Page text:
Just a few things of interest this month that impact my finances and work, and decent form by Norwich City at the top of the Championship, make it a month that I am reasonably happy with.
As all my money has a purpose each month, I utilised my Emergency Fund (EF) to cover the cost of two new tyres for my car. The reason for using the EF is that I keep next to no money in my current account, pretty much just what I need for groceries and petrol.
The company I bought the tyres from are based in Andorra so to protect myself I paid for them using a credit card and then immediately paid the balance off with the EF money. There were some indifferent reviews on the web but I have no complaints at all, the order process went fine and the tyres arrived three days later.
With work, I received my variation of contract making me a permanent home worker. Some of my office-based colleagues may say about costs increasing by WFH but the heating is still going to be on at the same times as my kids and wife are home at different points during the day. Electricity will increase slightly and the broadband bill will remain the same.
My company will be paying me £26 expenses per month directly to help offset WFH expenses, this is pretty handy as it means I will not have to make a claim to the Inland Revenue myself.
Additional Income Streams
- Matched Betting £51 (Nov £137)
- Surveys/studies £5.72 (Nov £10.21)
- eBay £37
- TopCashBack £13.06
The eBay income came from the sale of our old TV which had a broken screen (teenager + game console!). The guy who bought the TV wanted it to repair his broken unit so I felt happy with this sale as it helped prevent two TVs going to landfill. The proceeds went to help pay down my credit card bill 🙂
How did I do in December?
- Emergency Fund £1,500 (£1,150.80)
- ISA, Freetrade £3,611.82 (£3,546.79)
- ISA, Hargreaves Lansdown £2,713.38 (£2,682.73)
- Pensions £98,995.33 (£97,194.47)
- SAYE £420.00 (£390.00)
- House £350,883 (£350,883) *HPI current valuation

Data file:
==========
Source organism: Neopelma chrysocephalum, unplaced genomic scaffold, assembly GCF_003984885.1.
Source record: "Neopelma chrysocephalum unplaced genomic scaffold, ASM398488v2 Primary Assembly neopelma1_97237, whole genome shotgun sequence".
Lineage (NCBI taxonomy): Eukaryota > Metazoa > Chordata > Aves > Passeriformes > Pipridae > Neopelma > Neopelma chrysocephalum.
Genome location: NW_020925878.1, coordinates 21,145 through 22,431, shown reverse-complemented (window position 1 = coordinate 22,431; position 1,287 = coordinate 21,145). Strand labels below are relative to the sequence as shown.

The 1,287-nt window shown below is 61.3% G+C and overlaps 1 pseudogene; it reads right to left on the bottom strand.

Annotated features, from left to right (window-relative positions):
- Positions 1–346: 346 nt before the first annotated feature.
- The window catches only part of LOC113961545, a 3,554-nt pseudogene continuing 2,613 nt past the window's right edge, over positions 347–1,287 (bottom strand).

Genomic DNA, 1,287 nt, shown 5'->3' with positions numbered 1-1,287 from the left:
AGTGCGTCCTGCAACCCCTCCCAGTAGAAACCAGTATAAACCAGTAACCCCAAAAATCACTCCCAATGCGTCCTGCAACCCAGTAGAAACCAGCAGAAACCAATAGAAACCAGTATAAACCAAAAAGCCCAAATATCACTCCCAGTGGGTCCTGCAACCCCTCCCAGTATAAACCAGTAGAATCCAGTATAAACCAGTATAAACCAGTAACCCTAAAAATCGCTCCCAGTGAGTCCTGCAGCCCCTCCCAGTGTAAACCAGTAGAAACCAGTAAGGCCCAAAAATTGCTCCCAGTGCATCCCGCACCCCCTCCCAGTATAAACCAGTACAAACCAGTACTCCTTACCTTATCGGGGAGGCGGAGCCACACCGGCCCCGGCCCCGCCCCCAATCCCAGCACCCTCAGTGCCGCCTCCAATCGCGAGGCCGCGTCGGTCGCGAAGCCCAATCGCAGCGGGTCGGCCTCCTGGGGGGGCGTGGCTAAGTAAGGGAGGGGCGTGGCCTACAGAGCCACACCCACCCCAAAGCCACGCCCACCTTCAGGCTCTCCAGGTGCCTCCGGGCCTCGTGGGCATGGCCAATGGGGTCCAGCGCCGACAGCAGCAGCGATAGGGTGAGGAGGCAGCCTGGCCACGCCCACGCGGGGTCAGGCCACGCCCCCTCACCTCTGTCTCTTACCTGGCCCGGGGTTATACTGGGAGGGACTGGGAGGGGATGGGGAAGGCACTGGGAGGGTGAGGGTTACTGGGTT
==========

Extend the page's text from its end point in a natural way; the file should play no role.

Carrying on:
- Credit Card -£950.99 (-£1,728.26)
- Student Loan -£3,656.77 (-£3,806.77)
- Mortgage -£190,092.68 (-£189,487.04)
Total Assets (excluding house) – Total Liabilities = Net Worth
£107,240.53 – £194,700.44 = -£87,459.91 (-£90,057.28)
Not so much added to my FreeTrade ISA this month as I bulked up my emergency fund and paid a bit more than usual off my credit card.
My plan to clear the credit card debt in January might be pushed back to February now although it depends on additional repayments I can sneak in next month.
The pension contribution reflects an additional one per cent, that coupled with a new Vanguard SIPP I opened for Mrs Frugalist means that we are now putting 15% of our household income into pensions. That’s another personal milestone met 🙂
It’s nice to see the graph continuing to move up & right, this month’s gain puts me quite near the £110,000 mark and is a good way to end the year. Just over half of the gain is from the inclusion of my Hargreaves Lansdown ISA which was missing from last month’s FF.
A late flurry of dividends this month gave me a nice fuzzy feeling as payments crept past the £8 mark for the month.
It’s nice to look ahead to the prospect of seeing how 2021 payments compare to 2020. Who knows what they will look like as amongst many things the economy will continue to be influenced by COVID-19 and also the departure from the EU.
Looking ahead to 2021
I’ll share my review of 2020 shortly and also my plans for 2021. I’m going to try and concentrate on the processes required to meet my goals rather than just the goals themselves, I think this level of planning will help with my motivation.
This month I had the opportunity to share a post from Martin at Studenomics, he shares his thoughts on what to look for in your first side hustle – things to watch out for and how to choose the right one.
These are metrics which serve me no purpose other than to see progress, or lack of, in the social media universe.
Alexa ranking: #1,298,570
Twitter followers: 295
Blog followers: 29